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    ABSTRACT: The prevalence of unidentified or untreated unhealthy alcohol use remains high. With the advent of pharmacotherapy and models of counseling appropriate for use in primary care settings as well as in specialty care, clinicians have new tools to manage the range of alcohol problems across the spectrum of health care settings. By extending treatment to primary care, many people who do not currently receive specialty care may have increased access to treatment. In addition, primary care providers, by virtue of their ongoing relationship with patients, may be able to provide continuing treatment over time. Extending the spectrum of care to hazardous drinkers who may not be alcohol dependent could result in earlier intervention and reduce the consequences of excessive drinking.
    Full-text · Article · Mar 2011 · Alcohol research & health: the journal of the National Institute on Alcohol Abuse and Alcoholism
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    • " versus nausea experi - enced when drinking alcohol . Future research is warranted to examine these potential mechanisms in more detail . The naltrexone - induced decreases in alcohol drinking , par - ticularly heavy drinking , observed in this study replicate and extend findings from another recent trial with naltrexone in smoking cessation ( O ' Malley et al . , 2008 ) . In the study by O ' Malley and colleagues ( 2008 ) , participants received less intensive and briefer smoking cessation counseling ( 15 min weekly with a bachelor ' s level research assistant ) and results showed that either 25 or 50 mg oral daily naltrexone , but not 100 mg , increased time to remission to daily hazardous drink - i"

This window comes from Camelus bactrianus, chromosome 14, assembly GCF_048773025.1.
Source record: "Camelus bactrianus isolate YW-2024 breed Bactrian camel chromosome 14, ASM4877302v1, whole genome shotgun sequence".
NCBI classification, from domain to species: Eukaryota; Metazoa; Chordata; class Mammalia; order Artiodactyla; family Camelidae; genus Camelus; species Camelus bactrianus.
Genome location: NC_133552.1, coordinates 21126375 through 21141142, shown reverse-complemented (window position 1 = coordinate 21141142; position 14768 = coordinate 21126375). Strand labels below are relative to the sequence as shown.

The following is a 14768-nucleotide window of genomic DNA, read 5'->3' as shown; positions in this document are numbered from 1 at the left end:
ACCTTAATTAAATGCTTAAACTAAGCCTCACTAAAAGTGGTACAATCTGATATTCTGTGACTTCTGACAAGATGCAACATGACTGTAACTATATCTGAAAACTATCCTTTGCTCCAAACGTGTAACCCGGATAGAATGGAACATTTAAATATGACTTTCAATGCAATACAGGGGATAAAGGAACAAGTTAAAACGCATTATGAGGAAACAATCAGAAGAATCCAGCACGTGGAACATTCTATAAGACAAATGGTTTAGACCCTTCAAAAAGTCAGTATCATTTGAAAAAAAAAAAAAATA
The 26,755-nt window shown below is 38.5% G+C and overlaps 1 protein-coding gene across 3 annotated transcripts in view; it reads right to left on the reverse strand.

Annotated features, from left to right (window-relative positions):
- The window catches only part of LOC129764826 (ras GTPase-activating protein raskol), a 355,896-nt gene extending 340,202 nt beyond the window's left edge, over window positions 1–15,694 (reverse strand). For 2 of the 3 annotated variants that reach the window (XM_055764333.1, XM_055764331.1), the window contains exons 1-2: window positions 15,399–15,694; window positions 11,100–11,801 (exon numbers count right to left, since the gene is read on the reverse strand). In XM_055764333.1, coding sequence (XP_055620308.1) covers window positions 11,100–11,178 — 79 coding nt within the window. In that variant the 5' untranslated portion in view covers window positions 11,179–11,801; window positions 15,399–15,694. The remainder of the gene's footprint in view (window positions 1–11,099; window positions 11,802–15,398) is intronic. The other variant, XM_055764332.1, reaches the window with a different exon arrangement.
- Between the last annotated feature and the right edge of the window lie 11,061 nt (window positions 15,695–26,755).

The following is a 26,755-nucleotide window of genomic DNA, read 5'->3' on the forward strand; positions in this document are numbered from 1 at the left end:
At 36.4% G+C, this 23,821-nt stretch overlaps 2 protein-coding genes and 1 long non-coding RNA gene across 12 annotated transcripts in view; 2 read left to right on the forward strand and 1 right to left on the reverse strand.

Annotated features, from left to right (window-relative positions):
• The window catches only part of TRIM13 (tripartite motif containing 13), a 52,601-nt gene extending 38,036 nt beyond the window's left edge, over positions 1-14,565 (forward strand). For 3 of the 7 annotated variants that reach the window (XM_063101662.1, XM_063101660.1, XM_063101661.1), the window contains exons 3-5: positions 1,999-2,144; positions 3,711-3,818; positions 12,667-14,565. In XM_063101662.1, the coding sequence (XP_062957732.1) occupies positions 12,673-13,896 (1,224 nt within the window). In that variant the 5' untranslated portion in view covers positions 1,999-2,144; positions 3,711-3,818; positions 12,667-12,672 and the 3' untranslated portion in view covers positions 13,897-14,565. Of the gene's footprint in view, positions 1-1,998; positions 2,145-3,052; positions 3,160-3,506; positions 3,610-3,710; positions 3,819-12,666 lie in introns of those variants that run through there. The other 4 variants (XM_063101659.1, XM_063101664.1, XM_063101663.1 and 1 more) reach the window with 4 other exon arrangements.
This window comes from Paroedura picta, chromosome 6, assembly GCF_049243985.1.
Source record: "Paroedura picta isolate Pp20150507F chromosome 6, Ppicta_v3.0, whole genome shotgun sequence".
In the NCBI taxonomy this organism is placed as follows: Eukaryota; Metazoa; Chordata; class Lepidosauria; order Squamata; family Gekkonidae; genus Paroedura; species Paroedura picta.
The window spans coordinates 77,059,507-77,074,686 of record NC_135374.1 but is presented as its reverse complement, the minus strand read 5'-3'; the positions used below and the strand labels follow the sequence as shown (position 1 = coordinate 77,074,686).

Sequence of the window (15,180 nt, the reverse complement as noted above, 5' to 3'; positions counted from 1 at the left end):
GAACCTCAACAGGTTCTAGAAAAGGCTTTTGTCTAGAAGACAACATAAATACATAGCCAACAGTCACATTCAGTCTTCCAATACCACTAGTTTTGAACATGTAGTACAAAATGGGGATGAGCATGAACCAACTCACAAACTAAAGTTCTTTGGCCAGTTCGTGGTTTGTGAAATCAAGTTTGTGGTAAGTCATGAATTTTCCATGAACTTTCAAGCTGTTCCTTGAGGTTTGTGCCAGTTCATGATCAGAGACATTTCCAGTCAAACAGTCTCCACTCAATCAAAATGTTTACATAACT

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    ABSTRACT: There is mixed support for the efficacy of the opioid antagonist naltrexone in the treatment of nicotine dependence. One potential unexplored mechanism underlying naltrexone's effects in smoking cessation may be in its ability to reduce alcohol consumption. Alcohol consumption and liver enzyme levels (aspartate aminotransferase and alanine transaminase) were examined in a sample of 78 nonalcoholic social drinking smokers (34 naltrexone, 44 placebo) enrolled in a double-blind randomized clinical trial of naltrexone in smoking cessation. Naltrexone or placebo began 3 days prior to the quit date (25 mg daily) and continued for 8 weeks (50 mg daily). All participants received nicotine patches and behavioral counseling up through 4 weeks after the quit date. Naltrexone significantly reduced weekly heavy drinking rates. This effect was associated with greater nausea and pill taking adherence within the naltrexone group. Within heavy drinkers, naltrexone also directionally improved smoking quit rates compared with placebo. Liver enzyme levels did not differ during treatment with naltrexone compared with placebo. Naltrexone may reduce the frequency of heavy drinking in nonalcoholics attempting to quit smoking. Further, naltrexone may preferentially improve smoking quit rates within heavy drinkers who smoke, and further investigation in larger sample sizes is warranted.